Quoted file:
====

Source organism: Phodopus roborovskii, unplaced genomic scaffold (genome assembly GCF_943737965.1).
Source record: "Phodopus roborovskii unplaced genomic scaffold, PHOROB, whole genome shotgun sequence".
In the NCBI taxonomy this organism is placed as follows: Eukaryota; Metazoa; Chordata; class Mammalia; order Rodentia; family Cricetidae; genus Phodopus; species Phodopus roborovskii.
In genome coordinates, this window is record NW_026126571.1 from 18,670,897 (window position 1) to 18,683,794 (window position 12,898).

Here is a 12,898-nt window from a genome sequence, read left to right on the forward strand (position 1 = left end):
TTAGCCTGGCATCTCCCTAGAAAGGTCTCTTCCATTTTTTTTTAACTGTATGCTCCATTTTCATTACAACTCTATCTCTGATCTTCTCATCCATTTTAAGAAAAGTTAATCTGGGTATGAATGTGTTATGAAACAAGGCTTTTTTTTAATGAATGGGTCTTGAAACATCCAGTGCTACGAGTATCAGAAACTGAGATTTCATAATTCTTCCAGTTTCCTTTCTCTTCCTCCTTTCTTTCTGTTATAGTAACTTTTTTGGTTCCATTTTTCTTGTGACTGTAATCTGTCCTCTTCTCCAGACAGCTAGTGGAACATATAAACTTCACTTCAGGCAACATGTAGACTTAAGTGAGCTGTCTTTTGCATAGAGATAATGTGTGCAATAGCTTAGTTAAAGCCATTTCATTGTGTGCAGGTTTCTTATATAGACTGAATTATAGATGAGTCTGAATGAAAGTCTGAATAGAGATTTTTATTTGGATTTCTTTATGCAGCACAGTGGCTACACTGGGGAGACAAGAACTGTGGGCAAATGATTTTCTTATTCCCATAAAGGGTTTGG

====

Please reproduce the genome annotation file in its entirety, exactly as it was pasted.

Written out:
Source organism: Phodopus roborovskii, unplaced genomic scaffold (genome assembly GCF_943737965.1).
Source record: "Phodopus roborovskii unplaced genomic scaffold, PHOROB, whole genome shotgun sequence".
In the NCBI taxonomy this organism is placed as follows: Eukaryota; Metazoa; Chordata; class Mammalia; order Rodentia; family Cricetidae; genus Phodopus; species Phodopus roborovskii.
In genome coordinates, this window is record NW_026126571.1 from 18,670,897 (window position 1) to 18,683,794 (window position 12,898).

Here is a 12,898-nt window from a genome sequence, read left to right on the forward strand (position 1 = left end):
TTAGCCTGGCATCTCCCTAGAAAGGTCTCTTCCATTTTTTTTTAACTGTATGCTCCATTTTCATTACAACTCTATCTCTGATCTTCTCATCCATTTTAAGAAAAGTTAATCTGGGTATGAATGTGTTATGAAACAAGGCTTTTTTTTAATGAATGGGTCTTGAAACATCCAGTGCTACGAGTATCAGAAACTGAGATTTCATAATTCTTCCAGTTTCCTTTCTCTTCCTCCTTTCTTTCTGTTATAGTAACTTTTTTGGTTCCATTTTTCTTGTGACTGTAATCTGTCCTCTTCTCCAGACAGCTAGTGGAACATATAAACTTCACTTCAGGCAACATGTAGACTTAAGTGAGCTGTCTTTTGCATAGAGATAATGTGTGCAATAGCTTAGTTAAAGCCATTTCATTGTGTGCAGGTTTCTTATATAGACTGAATTATAGATGAGTCTGAATGAAAGTCTGAATAGAGATTTTTATTTGGATTTCTTTATGCAGCACAGTGGCTACACTGGGGAGACAAGAACTGTGGGCAAATGATTTTCTTATTCCCATAAAGGGTTTGG